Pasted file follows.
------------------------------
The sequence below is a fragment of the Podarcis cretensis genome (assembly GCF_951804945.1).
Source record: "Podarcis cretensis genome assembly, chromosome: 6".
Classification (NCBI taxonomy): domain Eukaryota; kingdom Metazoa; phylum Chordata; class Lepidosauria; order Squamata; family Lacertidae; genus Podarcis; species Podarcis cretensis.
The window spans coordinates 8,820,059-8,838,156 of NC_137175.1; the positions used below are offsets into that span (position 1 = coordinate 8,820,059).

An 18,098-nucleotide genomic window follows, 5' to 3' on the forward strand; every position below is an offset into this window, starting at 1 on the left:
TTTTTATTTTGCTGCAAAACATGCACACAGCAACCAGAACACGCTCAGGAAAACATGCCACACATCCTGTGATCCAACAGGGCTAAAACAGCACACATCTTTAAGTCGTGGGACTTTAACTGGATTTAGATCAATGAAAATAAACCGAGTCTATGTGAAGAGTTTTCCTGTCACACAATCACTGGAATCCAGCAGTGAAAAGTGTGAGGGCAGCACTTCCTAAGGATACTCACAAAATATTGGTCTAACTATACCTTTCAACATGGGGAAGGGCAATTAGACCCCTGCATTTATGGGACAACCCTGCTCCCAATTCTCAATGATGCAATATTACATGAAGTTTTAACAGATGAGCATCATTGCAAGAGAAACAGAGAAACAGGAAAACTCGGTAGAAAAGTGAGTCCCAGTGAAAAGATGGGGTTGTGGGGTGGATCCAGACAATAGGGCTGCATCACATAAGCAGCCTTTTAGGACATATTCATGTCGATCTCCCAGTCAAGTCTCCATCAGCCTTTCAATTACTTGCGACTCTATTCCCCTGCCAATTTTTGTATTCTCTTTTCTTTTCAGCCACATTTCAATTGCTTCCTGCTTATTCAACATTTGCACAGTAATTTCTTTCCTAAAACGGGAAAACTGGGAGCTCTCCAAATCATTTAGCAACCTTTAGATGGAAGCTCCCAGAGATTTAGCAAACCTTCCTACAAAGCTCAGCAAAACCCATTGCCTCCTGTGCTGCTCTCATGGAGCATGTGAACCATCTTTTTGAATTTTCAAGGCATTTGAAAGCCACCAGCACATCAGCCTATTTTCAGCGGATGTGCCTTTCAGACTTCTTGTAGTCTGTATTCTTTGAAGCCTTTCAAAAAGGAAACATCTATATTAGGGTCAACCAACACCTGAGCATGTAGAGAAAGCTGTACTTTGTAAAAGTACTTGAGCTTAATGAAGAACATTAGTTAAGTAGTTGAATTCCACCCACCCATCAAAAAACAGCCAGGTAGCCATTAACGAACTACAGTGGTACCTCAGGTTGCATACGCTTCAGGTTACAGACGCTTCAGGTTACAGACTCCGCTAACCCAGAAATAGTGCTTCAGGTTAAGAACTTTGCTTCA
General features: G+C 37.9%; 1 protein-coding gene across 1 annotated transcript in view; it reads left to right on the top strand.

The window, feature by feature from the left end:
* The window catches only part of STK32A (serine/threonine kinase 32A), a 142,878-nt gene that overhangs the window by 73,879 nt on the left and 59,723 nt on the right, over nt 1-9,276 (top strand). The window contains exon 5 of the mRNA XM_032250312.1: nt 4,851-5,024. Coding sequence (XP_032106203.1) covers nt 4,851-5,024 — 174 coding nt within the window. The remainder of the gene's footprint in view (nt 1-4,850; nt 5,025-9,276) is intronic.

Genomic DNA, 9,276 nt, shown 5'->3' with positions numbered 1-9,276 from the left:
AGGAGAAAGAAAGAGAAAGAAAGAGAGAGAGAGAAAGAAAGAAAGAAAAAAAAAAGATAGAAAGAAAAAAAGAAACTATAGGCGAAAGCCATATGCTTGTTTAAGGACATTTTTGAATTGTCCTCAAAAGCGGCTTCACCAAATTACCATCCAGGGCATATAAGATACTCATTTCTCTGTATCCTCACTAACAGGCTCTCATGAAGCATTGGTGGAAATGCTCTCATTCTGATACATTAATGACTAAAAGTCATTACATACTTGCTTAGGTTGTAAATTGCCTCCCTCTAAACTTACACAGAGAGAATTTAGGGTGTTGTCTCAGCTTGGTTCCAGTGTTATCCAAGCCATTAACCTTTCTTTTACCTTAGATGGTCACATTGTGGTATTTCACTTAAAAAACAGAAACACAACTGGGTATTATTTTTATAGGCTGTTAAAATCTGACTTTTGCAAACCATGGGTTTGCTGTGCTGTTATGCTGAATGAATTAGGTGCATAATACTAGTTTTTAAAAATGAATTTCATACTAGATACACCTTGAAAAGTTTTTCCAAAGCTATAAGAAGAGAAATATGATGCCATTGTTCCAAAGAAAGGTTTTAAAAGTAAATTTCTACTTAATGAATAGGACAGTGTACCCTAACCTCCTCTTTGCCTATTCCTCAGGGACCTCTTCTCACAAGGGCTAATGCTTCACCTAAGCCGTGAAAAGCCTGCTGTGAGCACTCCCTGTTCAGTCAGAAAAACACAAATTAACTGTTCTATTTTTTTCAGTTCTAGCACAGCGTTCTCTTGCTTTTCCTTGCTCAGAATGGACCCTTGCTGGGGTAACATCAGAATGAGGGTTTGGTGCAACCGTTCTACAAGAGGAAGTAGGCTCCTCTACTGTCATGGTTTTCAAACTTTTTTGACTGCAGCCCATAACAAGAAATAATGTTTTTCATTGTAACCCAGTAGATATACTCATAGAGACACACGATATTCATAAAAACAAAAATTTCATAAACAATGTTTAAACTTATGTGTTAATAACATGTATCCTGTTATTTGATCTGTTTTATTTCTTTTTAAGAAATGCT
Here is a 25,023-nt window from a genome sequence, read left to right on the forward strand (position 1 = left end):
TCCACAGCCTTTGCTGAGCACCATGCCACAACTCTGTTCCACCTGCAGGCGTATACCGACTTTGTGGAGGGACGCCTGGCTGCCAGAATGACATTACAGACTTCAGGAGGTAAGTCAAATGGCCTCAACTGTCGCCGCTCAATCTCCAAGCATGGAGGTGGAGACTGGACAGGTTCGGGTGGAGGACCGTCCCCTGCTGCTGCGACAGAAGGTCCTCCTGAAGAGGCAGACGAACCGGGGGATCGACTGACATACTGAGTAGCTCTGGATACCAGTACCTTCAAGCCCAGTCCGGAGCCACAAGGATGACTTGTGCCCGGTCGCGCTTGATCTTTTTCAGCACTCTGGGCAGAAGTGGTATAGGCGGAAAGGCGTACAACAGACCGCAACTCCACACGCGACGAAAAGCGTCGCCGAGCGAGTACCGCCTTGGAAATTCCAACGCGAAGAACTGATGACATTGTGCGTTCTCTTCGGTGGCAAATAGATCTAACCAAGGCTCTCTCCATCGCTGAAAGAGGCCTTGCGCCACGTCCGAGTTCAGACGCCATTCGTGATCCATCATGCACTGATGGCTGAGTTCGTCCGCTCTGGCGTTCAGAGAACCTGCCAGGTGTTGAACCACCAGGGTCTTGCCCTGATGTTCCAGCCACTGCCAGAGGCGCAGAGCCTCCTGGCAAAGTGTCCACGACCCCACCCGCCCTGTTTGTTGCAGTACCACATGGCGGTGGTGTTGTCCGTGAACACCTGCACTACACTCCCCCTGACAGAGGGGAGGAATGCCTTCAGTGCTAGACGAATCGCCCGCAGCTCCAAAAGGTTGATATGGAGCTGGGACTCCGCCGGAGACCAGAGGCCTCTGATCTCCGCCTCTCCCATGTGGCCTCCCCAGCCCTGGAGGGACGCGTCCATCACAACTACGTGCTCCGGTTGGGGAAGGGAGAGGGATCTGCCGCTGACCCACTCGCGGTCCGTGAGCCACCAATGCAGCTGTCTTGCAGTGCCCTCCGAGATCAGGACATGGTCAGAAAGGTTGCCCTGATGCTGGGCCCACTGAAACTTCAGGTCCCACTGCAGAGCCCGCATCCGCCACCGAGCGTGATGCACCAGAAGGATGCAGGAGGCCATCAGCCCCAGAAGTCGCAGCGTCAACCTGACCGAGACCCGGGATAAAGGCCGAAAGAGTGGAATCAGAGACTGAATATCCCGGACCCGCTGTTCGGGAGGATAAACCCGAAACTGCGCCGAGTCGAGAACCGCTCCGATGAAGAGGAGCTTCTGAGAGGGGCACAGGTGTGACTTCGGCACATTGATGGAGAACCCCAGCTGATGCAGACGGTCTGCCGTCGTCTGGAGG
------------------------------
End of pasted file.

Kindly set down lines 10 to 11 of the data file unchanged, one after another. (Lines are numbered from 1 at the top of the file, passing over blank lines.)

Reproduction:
Genomic DNA, 9,276 nt, shown 5'->3' with positions numbered 1-9,276 from the left:
AGGAGAAAGAAAGAGAAAGAAAGAGAGAGAGAGAAAGAAAGAAAGAAAAAAAAAAGATAGAAAGAAAAAAAGAAACTATAGGCGAAAGCCATATGCTTGTTTAAGGACATTTTTGAATTGTCCTCAAAAGCGGCTTCACCAAATTACCATCCAGGGCATATAAGATACTCATTTCTCTGTATCCTCACTAACAGGCTCTCATGAAGCATTGGTGGAAATGCTCTCATTCTGATACATTAATGACTAAAAGTCATTACATACTTGCTTAGGTTGTAAATTGCCTCCCTCTAAACTTACACAGAGAGAATTTAGGGTGTTGTCTCAGCTTGGTTCCAGTGTTATCCAAGCCATTAACCTTTCTTTTACCTTAGATGGTCACATTGTGGTATTTCACTTAAAAAACAGAAACACAACTGGGTATTATTTTTATAGGCTGTTAAAATCTGACTTTTGCAAACCATGGGTTTGCTGTGCTGTTATGCTGAATGAATTAGGTGCATAATACTAGTTTTTAAAAATGAATTTCATACTAGATACACCTTGAAAAGTTTTTCCAAAGCTATAAGAAGAGAAATATGATGCCATTGTTCCAAAGAAAGGTTTTAAAAGTAAATTTCTACTTAATGAATAGGACAGTGTACCCTAACCTCCTCTTTGCCTATTCCTCAGGGACCTCTTCTCACAAGGGCTAATGCTTCACCTAAGCCGTGAAAAGCCTGCTGTGAGCACTCCCTGTTCAGTCAGAAAAACACAAATTAACTGTTCTATTTTTTTCAGTTCTAGCACAGCGTTCTCTTGCTTTTCCTTGCTCAGAATGGACCCTTGCTGGGGTAACATCAGAATGAGGGTTTGGTGCAACCGTTCTACAAGAGGAAGTAGGCTCCTCTACTGTCATGGTTTTCAAACTTTTTTGACTGCAGCCCATAACAAGAAATAATGTTTTTCATTGTAACCCAGTAGATATACTCATAGAGACACACGATATTCATAAAAACAAAAATTTCATAAACAATGTTTAAACTTATGTGTTAATAACATGTATCCTGTTATTTGATCTGTTTTATTTCTTTTTAAGAAATGCT